PE firms back at the table

Contact: Brenon Daly

The buyout barons might not be as powerful as they were before the Credit Crisis, but that doesn’t mean the financial buyers can’t elbow aside their rivals from the corporate world. Earlier this week, Golden Gate Capital topped an existing agreement that Conexant Systems had with fellow chipmaker Standard Microsystems. While it wasn’t unusual for private equity (PE) firms to take auctions when credit was flowing cheap and easy, it’s been relatively rare in the past two years.

Terms call for Golden Gate to hand over $2.40 for each share of Conexant, giving the deal an equity value of roughly $180m. (Additionally, the company carries $86m of net debt.) The buyout firm’s all-cash offer topped a cash-and-stock bid of $2.25 per share from Standard Microsystems. The new agreement has a ‘no shop’ clause and is not conditional on financing. It also carries a $7.7m breakup fee, exactly the same amount that Standard Microsystems is pocketing for its trouble.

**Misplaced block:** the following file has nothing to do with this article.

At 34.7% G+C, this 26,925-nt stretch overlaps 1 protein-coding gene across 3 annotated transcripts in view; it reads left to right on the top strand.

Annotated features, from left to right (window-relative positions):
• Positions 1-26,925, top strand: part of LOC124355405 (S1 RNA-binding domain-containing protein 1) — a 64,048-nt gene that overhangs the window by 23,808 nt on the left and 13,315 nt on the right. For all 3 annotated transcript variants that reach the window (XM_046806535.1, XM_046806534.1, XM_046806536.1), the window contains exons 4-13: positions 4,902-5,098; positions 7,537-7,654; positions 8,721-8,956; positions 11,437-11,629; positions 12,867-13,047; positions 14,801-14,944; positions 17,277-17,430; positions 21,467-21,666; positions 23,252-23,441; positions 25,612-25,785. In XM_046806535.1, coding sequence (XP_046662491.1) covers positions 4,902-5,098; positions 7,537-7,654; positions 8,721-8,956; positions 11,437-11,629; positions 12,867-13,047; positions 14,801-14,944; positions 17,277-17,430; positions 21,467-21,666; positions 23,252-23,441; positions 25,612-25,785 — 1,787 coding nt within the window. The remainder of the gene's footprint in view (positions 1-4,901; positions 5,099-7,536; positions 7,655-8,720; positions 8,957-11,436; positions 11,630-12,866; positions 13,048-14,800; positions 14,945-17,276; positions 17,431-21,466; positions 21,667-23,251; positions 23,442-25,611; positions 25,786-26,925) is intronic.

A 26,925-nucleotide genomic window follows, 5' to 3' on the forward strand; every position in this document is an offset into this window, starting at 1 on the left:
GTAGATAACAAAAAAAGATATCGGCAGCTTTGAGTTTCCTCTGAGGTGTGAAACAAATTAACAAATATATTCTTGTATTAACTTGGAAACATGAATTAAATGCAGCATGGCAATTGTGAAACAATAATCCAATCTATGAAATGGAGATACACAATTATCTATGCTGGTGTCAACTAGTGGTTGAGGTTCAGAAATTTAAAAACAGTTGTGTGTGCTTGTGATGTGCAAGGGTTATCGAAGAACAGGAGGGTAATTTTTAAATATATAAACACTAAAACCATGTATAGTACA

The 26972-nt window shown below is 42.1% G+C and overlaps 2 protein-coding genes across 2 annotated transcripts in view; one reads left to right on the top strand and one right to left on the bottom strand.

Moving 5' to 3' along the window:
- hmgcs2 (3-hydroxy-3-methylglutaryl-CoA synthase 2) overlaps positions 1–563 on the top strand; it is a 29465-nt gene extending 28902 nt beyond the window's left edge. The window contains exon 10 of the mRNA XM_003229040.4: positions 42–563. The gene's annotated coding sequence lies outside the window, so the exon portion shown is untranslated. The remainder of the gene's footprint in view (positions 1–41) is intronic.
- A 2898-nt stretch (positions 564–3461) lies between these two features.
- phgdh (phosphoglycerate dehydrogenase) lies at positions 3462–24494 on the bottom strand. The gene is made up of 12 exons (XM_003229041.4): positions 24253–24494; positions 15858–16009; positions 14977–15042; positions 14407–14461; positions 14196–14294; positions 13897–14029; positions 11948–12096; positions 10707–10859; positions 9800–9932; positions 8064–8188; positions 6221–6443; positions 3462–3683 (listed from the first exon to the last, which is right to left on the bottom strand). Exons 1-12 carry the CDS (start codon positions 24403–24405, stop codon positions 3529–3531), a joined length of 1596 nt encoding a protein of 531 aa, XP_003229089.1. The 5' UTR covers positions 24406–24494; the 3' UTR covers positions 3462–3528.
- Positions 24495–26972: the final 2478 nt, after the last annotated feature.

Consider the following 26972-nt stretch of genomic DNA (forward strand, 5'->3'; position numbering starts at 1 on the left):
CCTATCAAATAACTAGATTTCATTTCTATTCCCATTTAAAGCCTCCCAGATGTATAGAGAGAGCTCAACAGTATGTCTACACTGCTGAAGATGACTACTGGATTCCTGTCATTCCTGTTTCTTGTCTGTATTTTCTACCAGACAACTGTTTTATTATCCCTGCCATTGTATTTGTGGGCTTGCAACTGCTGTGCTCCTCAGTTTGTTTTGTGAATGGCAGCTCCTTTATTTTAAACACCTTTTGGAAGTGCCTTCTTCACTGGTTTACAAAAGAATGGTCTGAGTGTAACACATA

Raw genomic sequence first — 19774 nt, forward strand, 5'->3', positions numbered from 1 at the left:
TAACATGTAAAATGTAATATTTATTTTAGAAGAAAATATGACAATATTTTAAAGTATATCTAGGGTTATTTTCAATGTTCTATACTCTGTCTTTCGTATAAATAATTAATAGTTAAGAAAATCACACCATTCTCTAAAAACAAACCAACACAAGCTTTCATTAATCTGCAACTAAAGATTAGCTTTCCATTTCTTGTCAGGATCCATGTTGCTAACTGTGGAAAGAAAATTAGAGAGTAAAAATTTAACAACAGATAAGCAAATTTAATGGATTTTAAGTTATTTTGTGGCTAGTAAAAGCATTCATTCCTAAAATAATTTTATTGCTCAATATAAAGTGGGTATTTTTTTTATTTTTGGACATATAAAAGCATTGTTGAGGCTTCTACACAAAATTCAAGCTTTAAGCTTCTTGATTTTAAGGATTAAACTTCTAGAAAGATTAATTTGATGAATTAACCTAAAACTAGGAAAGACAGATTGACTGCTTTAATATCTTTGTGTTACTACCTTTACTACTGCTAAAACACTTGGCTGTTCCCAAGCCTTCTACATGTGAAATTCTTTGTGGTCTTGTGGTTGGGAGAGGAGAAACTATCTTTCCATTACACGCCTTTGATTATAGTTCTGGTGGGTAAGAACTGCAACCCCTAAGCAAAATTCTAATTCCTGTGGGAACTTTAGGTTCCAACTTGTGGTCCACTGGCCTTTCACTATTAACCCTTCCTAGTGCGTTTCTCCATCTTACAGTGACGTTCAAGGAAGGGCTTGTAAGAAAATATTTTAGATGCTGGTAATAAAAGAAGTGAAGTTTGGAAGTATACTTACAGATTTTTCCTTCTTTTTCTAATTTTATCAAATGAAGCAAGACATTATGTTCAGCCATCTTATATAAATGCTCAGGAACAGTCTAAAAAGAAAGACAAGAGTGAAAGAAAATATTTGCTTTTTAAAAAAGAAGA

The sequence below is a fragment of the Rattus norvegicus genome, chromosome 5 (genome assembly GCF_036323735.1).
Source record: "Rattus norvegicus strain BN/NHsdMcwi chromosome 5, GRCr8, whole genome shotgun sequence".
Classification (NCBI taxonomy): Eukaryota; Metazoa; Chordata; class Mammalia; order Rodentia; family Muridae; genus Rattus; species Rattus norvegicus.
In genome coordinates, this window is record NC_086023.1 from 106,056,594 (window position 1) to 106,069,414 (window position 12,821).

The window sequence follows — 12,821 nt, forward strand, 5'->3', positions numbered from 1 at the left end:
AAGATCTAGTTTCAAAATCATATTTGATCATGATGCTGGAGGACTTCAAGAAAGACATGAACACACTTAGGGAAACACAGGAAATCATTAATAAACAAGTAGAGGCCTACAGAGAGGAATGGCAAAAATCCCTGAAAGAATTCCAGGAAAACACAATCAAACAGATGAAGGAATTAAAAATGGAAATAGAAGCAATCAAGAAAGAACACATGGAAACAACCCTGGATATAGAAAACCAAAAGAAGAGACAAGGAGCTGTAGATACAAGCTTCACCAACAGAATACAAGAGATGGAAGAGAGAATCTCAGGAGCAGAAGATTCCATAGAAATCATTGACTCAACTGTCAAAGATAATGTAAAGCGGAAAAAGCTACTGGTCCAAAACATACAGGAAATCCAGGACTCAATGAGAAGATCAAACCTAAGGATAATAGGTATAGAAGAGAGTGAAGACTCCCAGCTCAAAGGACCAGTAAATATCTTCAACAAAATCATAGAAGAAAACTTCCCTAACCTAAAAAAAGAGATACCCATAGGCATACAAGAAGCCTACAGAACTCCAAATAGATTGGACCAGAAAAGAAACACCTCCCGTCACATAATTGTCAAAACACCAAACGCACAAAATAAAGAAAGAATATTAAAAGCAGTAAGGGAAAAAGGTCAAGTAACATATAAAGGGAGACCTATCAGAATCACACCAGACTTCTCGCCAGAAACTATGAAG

A 7% bump in acquisition price may not seem like much, but it could be an early signal that PE firms are getting much more aggressive in deals. That’s actually what corporate development executives told us they expected in 2011 from their PE rivals. In our annual survey, nearly four out of 10 (38%) corporate buyers said they expected more competition from buyout shops, compared to just 13% who said the opposite.